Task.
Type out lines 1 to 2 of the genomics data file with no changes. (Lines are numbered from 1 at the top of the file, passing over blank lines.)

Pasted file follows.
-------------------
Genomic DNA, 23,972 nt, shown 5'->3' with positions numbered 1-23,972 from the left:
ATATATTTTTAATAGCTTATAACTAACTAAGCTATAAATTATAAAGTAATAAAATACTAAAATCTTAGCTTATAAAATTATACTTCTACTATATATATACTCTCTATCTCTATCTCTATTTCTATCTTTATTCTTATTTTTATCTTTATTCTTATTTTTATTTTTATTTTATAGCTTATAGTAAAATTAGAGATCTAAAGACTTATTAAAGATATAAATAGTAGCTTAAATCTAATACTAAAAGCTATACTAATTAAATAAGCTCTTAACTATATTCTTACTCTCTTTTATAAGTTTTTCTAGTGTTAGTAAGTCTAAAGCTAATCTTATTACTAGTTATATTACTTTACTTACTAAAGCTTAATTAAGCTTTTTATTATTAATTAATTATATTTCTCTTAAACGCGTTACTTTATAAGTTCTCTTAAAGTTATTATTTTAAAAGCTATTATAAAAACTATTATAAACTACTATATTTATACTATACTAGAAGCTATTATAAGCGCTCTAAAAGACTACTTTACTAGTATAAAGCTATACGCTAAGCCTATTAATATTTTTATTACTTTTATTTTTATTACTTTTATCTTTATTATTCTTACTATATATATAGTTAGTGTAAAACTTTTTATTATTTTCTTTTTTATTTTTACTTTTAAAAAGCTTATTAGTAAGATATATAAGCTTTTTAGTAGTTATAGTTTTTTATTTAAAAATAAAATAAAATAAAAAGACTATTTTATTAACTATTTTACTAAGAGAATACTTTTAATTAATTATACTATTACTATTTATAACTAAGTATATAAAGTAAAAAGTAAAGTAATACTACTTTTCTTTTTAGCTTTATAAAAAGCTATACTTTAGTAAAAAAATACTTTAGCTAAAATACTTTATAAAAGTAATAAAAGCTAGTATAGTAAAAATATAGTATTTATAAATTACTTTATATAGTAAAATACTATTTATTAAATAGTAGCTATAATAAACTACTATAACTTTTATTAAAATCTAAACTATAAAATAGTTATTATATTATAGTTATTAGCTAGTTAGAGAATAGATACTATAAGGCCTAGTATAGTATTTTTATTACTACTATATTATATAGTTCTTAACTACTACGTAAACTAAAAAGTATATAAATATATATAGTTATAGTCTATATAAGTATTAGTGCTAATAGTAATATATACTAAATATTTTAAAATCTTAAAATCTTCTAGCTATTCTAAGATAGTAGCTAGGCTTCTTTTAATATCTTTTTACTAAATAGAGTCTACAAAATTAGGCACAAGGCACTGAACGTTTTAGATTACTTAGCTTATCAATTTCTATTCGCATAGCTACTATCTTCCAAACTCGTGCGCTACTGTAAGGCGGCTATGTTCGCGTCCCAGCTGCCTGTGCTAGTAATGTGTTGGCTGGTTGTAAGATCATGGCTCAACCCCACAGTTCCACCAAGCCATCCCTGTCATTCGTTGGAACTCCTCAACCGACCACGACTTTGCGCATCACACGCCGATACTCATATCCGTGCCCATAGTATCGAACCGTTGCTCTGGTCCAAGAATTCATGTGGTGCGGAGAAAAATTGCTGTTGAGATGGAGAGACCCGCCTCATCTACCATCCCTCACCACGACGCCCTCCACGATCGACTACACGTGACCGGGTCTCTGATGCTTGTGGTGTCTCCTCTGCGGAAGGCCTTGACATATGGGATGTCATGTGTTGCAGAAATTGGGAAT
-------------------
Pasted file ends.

Genomic DNA, 23,972 nt, shown 5'->3' with positions numbered 1-23,972 from the left:
ATATATTTTTAATAGCTTATAACTAACTAAGCTATAAATTATAAAGTAATAAAATACTAAAATCTTAGCTTATAAAATTATACTTCTACTATATATATACTCTCTATCTCTATCTCTATTTCTATCTTTATTCTTATTTTTATCTTTATTCTTATTTTTATTTTTATTTTATAGCTTATAGTAAAATTAGAGATCTAAAGACTTATTAAAGATATAAATAGTAGCTTAAATCTAATACTAAAAGCTATACTAATTAAATAAGCTCTTAACTATATTCTTACTCTCTTTTATAAGTTTTTCTAGTGTTAGTAAGTCTAAAGCTAATCTTATTACTAGTTATATTACTTTACTTACTAAAGCTTAATTAAGCTTTTTATTATTAATTAATTATATTTCTCTTAAACGCGTTACTTTATAAGTTCTCTTAAAGTTATTATTTTAAAAGCTATTATAAAAACTATTATAAACTACTATATTTATACTATACTAGAAGCTATTATAAGCGCTCTAAAAGACTACTTTACTAGTATAAAGCTATACGCTAAGCCTATTAATATTTTTATTACTTTTATTTTTATTACTTTTATCTTTATTATTCTTACTATATATATAGTTAGTGTAAAACTTTTTATTATTTTCTTTTTTATTTTTACTTTTAAAAAGCTTATTAGTAAGATATATAAGCTTTTTAGTAGTTATAGTTTTTTATTTAAAAATAAAATAAAATAAAAAGACTATTTTATTAACTATTTTACTAAGAGAATACTTTTAATTAATTATACTATTACTATTTATAACTAAGTATATAAAGTAAAAAGTAAAGTAATACTACTTTTCTTTTTAGCTTTATAAAAAGCTATACTTTAGTAAAAAAATACTTTAGCTAAAATACTTTATAAAAGTAATAAAAGCTAGTATAGTAAAAATATAGTATTTATAAATTACTTTATATAGTAAAATACTATTTATTAAATAGTAGCTATAATAAACTACTATAACTTTTATTAAAATCTAAACTATAAAATAGTTATTATATTATAGTTATTAGCTAGTTAGAGAATAGATACTATAAGGCCTAGTATAGTATTTTTATTACTACTATATTATATAGTTCTTAACTACTACGTAAACTAAAAAGTATATAAATATATATAGTTATAGTCTATATAAGTATTAGTGCTAATAGTAATATATACTAAATATTTTAAAATCTTAAAATCTTCTAGCTATTCTAAGATAGTAGCTAGGCTTCTTTTAATATCTTTTTACTAAATAGAGTCTACAAAATTAGGCACAAGGCACTGAACGTTTTAGATTACTTAGCTTATCAATTTCTATTCGCATAGCTACTATCTTCCAAACTCGTGCGCTACTGTAAGGCGGCTATGTTCGCGTCCCAGCTGCCTGTGCTAGTAATGTGTTGGCTGGTTGTAAGATCATGGCTCAACCCCACAGTTCCACCAAGCCATCCCTGTCATTCGTTGGAACTCCTCAACCGACCACGACTTTGCGCATCACACGCCGATACTCATATCCGTGCCCATAGTATCGAACCGTTGCTCTGGTCCAAGAATTCATGTGGTGCGGAGAAAAATTGCTGTTGAGATGGAGAGACCCGCCTCATCTACCATCCCTCACCACGACGCCCTCCACGATCGACTACACGTGACCGGGTCTCTGATGCTTGTGGTGTCTCCTCTGCGGAAGGCCTTGACATATGGGATGTCATGTGTTGCAGAAATTGGGAAT